Determined to be a movie star, Blake Lively has a starring role in a clever movie and she is perfect.
When Stephanie (Anna Kendrick) watches Emily (Blake Lively) exit a car to pick up her young son at his grade school, she is godsmacked. Emily has an audience of parents (Andrew Rannells and Aparna Nancherla) watching her with their mouths gaping open. She is wearing a modified Tuxedo and has two tons of thick blond hair. There is no one like her in Connecticut. Her son Nicky (Ian Ho) is as demanding as his mother and he has a potty-mouth – which is just fine with Emily.
Nicky wants a play date with Stephanie’s son Miles (Joshua Satine). Emily immediately shows Stephanie that she is going to deliver in spades on her bad-girl vibe. Saying what she wants and doing exactly what she wants is the way Emily rolls. She invites Stephanie and Miles to her house. Widowed Stephanie, getting by on her late husband’s insurance policy money, cannot believe Emily’s ultra-modern, glass encased house. Emily thinks it’s a “Bette Davis” dump.
Emily prepares drinks and tells Stephanie her husband Sean (Henry Golding) is a loser, they will lose the house, and they are broke. After revealing all this, she begins tempting Stephanie to reveal her uppermost secret.
Stephanie, all ticks and tight lips, spends her time vlogging to anonymous moms. She bakes cookies and does crafts. She also has told her “people” about her new, glamorous friend.
Emily’s life looks fantastic to Peter Pan collar wearing Stephanie. With her 1987 wardrobe, limp hair and makeup-free face, Stephanie looks at Emily as if a goddess has welcomed her into her home. Emily’s so perfect, she even has a big job with a high-strung designer (Rupert Friend).
Emily’s clothes by Costume Designer Renee Ehrlich Kalfus, requires a special mention.
They become fast friends with Stephanie, unknowingly, becoming Nicky’s daily after-school pick-up. Flattered that the cool girl in high school has noticed her, Stephanie willingly steps into Emily’s vortex.
Adapted by Jessica Sharzer from Darcey Bell’s 2017 novel, A Simple Favor, the dialogue is naughty and very hip. Every woman in the audience would want to hang out with Emily and rummage through her closet – eventually Stephanie does just that.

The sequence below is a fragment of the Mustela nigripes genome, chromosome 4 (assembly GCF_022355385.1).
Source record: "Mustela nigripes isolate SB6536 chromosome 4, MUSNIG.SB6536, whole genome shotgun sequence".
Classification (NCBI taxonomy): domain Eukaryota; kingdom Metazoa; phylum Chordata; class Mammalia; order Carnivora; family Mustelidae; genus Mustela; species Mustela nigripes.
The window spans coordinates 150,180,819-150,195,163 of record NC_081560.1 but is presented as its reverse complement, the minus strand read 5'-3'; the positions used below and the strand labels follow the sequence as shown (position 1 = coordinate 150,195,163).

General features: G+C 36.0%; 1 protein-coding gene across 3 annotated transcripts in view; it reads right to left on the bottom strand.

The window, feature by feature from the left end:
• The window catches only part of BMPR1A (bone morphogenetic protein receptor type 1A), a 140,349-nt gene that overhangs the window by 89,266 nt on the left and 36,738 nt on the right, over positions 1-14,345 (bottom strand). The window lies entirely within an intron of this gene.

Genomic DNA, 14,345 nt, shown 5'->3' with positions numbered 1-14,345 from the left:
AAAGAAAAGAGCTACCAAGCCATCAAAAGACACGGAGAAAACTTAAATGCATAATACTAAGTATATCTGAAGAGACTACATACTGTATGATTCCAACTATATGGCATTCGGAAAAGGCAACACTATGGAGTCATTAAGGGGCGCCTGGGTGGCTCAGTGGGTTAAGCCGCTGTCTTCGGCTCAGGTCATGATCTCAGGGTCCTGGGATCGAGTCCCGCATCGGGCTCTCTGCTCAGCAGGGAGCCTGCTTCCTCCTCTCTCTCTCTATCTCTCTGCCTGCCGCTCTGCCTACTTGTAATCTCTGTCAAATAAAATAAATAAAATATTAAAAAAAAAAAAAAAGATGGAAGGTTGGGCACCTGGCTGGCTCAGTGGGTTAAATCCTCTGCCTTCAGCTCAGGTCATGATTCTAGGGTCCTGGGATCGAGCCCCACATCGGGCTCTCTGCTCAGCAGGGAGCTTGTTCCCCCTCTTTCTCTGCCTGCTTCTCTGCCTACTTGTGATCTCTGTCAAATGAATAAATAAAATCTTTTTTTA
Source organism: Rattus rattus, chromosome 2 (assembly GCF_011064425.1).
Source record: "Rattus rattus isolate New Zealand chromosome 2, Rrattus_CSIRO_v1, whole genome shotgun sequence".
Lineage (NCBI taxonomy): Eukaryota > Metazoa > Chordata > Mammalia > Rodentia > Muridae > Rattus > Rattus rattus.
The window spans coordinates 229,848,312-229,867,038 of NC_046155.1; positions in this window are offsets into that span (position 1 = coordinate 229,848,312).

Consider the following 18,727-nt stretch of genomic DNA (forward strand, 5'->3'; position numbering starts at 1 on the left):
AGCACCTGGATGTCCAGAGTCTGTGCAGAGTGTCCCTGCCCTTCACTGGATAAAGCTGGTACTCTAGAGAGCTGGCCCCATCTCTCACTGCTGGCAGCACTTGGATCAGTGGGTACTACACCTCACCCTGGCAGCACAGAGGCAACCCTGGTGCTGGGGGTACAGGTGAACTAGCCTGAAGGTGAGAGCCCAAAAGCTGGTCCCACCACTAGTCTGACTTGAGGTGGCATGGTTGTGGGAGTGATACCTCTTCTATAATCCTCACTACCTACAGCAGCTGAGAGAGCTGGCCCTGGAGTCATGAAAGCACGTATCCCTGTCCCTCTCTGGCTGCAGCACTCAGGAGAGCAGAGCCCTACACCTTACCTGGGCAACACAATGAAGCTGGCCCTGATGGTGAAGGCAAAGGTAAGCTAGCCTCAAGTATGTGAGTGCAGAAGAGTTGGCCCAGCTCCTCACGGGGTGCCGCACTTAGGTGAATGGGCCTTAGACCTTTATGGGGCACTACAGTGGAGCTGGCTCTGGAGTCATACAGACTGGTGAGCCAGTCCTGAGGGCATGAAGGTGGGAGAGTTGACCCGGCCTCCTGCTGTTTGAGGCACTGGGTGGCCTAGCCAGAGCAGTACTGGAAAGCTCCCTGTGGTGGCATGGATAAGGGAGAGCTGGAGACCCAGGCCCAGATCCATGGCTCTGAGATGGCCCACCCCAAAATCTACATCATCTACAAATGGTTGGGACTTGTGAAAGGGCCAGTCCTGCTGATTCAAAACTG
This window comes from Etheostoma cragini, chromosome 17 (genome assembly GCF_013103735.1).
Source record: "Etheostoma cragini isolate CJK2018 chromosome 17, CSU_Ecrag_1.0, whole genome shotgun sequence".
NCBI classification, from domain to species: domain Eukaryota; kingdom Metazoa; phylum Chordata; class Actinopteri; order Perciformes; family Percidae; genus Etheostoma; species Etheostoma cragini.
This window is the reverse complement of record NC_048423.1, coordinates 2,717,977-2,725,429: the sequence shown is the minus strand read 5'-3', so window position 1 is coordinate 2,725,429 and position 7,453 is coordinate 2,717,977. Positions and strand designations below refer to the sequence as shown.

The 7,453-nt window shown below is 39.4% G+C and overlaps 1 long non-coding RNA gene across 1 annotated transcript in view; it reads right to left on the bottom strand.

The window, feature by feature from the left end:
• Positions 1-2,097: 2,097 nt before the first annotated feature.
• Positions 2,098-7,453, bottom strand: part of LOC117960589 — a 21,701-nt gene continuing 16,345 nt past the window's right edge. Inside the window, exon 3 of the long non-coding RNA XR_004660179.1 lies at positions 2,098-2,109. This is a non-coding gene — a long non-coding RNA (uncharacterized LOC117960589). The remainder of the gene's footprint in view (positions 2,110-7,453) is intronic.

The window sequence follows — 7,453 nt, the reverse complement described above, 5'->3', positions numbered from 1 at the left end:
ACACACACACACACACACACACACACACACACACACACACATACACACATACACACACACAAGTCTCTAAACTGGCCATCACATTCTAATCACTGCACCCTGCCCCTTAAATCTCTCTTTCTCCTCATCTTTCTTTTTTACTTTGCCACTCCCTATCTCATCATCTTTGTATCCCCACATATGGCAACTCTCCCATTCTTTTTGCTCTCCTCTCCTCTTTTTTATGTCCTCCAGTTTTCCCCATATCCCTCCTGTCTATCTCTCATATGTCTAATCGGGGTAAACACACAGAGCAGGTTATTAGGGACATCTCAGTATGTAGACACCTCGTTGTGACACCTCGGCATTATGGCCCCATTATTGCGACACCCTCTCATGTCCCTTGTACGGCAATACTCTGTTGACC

After agreeing to a simple favor from Emily, Stephanie picks up Nicky and takes him to her house. Emily never turns up to get him. After a few days, Stephanie starts investigating and worrying about what has happened to Emily.
Stephanie uses her vlog every day to update the search for Emily. Her numbers start to grow. It’s not only cookie recipes but theories about what happened to Emily. Sightings of Emily start coming in to Stephanie’s vlog.
The police are called in and following DATELINE’S proven formula, the husband is always the prime suspect. Meanwhile, Stephanie has been helping Sean with Nicky. She has finally found her milieu – she prepares elaborate dinners at the house and slips into bed with Sean.
Now she has the right to try on Emily’s gowns and move her stuff in. Only straight-talking Nicky is refusing to have Stephanie replace his mother. Because even after the funeral, he claims his mother is still alive.
So from the breezy interaction between Stephanie and Emily – with Emily slyly introducing girl-on-girl sex by kissing Stephanie – the scent of murder enters the plot.
We don’t want Emily to die, unless s we can see the gown she’s wearing in her coffin. Emily’s clothes are fantastic. She should have given Stephanie some tips immediately upon getting her to the house but as soon as Emily is no longer around, Stephanie starts to dress much better. And she doesn’t say “I’m sorry” or tighten up her lips anymore. She’s been liberated and slips right into Emily’s life and clothes but not her red-bottomed high heels.
What happened to Emily? Will Stephanie be able to one day fit into her shoes? Can she give Sean the domestication lacking in his life?
Blake Lively is sensational here. Her dialogue sounds genuine, as if she didn’t rehearse it in her trailer. In this role, Lively makes you like Emily. She’s not the least bit “haughty” or plays “privileged.” There is a ranking in Hollywood casting and Lively has now moved into a higher rank. Emma Stone, Amy Adams, Jessica S have situated themselves as actresses, whereas Jessica S. and Lively were lucky to be cast. Sheer determinism has given them longevity. Jessica took off her makeup and played a killer in THE SINNER. Her stock has rose. Lively now has entered the race for Adams’ parts.
Kendrick is mousey doubled. She genuinely looks at Emily with reverence. From my own experience with many Stephanies, she should have immediately asked Emily to re-do her. I call these women “my projects.” First thing I do is take them lingerie shopping. That puts them in the right frame of mind. Instead of asking them what kind of clothes they like, I re-shape them after throwing out everything in their closet. No more sneaker-wearing outfits. I give them a “presentation.” Imagine them in 17th century London at a ball and they were being presented to the Queen. How would they showcase themselves to make an impression?
Director Paul Feig can rightly say that he has given Likely a real acting career. A SIMPLE FAVOR is not a typical Feig film but he has a fine touch with this little temptation that turns into a clever thriller.